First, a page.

RKO 86th Street Theatre

1284 Lexington Avenue,
New York, NY 10028

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bazookadave on November 6, 2012 at 6:15 am

Here is a picture of the Gimbels East department store in 1971. This is the bland modern building that replaced the original RKO 86th movie palace, which was completely demolished in 1968/1969. The marquee lower left is the new smaller RKO theater that was supposed to make up for the loss of the original RKO on the site.

After Gimbels closed it stores, this East 86th location was stripped down to its steel skeleton and renovated as the current luxury apartment house. The theater became the Duane Reade that is there today. The marquee was finally removed in 2011.


bazookadave on August 5, 2012 at 6:41 am

It wasn’t this theater. You may be remembering the small RKO replacement theater that is now Duane Reade. The original building at this site housing the RKO 86th Street was completely demolished in the late 1960s, then replaced by Gimbels East, which included a small RKO theater meant to replace the lost movie palace.

tone10029 on August 4, 2012 at 11:14 pm

This was a really cool “twin "theatre.It was there for a long time.In the summer of 1978,my two older brothers,some little league freinds and myself saw"Jaws 2"on its opening weekend.I remember the police were there to help control the crowd.I also saw "Alien”,“Gremlins”,“Superman III”,and “The Untouchables"at this great theatre.

Tinseltoes on March 23, 2012 at 7:48 am

Here is the complete schedule for the Jayne Mansfield tour of RKO theatres: Friday, 3/23/62—Franklin, Royal, Fordham, Coliseum, Regent, 86th Street; Saturday, 3/24/62—Castle Hill, Mount Vernon, New Rochelle, White Plains, Yonkers, Flushing, Richmond Hill, Madison, Bushwick, Kenmore; Sunday, 3/25/62—Strand, Tilyou, Dyker, Prospect.

Tinseltoes on March 23, 2012 at 7:35 am

Fifty years ago this weekend, Hollywood sexpot Jayne Mansfield made a three-day tour of twenty RKO theatres in Manhattan, the Bronx, Brooklyn, Queens, and Westchester to promote the current engagement of “The George Raft Story,” in which she portrayed a fictional composite of some of his celebrated Hollywood conquests. The RKO 86th Street was Mansfield’s last stop on the first night. She made a brief stage appearance at each theatre, with radio disc jockey Murray the “K” as emcee. Ray Danton played the title role in the B&W biopic, which was running on the RKO circuit with the B&W “Look In Any Window” as the supporting feature.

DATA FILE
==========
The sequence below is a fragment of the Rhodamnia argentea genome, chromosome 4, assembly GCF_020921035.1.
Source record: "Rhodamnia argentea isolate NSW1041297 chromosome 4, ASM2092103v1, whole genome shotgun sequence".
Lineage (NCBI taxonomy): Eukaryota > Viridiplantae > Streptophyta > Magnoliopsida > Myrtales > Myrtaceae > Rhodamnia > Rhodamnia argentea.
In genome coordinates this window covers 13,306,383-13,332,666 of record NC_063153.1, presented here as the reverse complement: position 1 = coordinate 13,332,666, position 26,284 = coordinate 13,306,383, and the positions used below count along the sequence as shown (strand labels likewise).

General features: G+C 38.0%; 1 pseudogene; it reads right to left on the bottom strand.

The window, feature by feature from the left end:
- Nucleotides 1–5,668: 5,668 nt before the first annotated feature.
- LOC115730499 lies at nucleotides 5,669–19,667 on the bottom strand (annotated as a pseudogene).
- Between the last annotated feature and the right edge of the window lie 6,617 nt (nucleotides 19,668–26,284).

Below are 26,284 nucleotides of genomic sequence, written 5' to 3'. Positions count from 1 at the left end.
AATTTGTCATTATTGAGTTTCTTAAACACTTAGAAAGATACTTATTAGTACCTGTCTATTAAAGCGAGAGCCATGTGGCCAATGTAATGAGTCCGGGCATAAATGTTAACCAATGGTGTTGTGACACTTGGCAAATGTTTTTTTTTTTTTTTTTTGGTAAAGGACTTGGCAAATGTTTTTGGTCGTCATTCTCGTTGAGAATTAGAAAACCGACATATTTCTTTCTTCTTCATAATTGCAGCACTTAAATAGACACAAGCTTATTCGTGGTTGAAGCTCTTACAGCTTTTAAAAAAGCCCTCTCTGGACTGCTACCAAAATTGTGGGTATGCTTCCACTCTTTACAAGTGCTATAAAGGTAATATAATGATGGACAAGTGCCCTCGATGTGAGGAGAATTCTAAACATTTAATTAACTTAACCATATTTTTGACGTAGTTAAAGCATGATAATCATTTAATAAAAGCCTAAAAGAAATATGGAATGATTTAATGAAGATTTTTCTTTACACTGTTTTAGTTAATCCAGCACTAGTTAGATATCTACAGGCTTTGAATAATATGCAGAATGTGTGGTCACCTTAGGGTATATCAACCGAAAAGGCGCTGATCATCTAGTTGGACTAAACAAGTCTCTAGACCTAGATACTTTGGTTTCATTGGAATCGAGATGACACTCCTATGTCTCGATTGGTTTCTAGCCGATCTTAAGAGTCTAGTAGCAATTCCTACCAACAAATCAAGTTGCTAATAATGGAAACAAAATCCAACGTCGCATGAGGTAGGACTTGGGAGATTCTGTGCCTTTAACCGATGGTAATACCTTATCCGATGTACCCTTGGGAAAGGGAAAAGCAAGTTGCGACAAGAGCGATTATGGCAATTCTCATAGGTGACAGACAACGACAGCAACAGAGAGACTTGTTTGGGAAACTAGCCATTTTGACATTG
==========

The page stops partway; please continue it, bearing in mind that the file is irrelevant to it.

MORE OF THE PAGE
djc on February 23, 2012 at 11:03 am

Anyone remember the old RKO on 58 St-3 Ave acroos from Alexanders

bazookadave on July 27, 2011 at 11:54 am

Stripped down to its steel frame, It appears that the old marquee now used for Duane Reade is being renovated or demolished. This marquee was for the smaller RKO movie house that was built into the Gimbels East Ibuilding that replaced the original RKO 86th. If I recall correctly, this smaller theater was supposed to make up for the loss of the palace.



Tinseltoes on August 6, 2010 at 11:29 am

Here’s a link to some unnarrated newsreel coverage of an invitational screening of the Rock Hudson starrer, “Battle Hymn,” at the RKO 86th Street in 1956: View link

AlAlvarez on March 3, 2010 at 8:29 am

This theatre was still open in October 1968 when it closed after playing “For Love Of Ivy”. It was replaced by the Gimbels store and the RKO 86th street Twin.

bazookadave on October 14, 2009 at 3:23 pm

WOW that first one jogged my memory!!! Thanks for the link! What a shame to demolish that beautiful theater and replace it with that awful Gimbels East building. Everything for the almighty dollar.

AlAlvarez on April 13, 2009 at 11:32 am

Some nice shots of two eras here.

View link

View link

Warren G. Harris
Warren G. Harris on February 27, 2009 at 1:30 pm

It’s a sketch for the corner vertical sign which is shown here and dates back to at least 1947, when the photo was taken: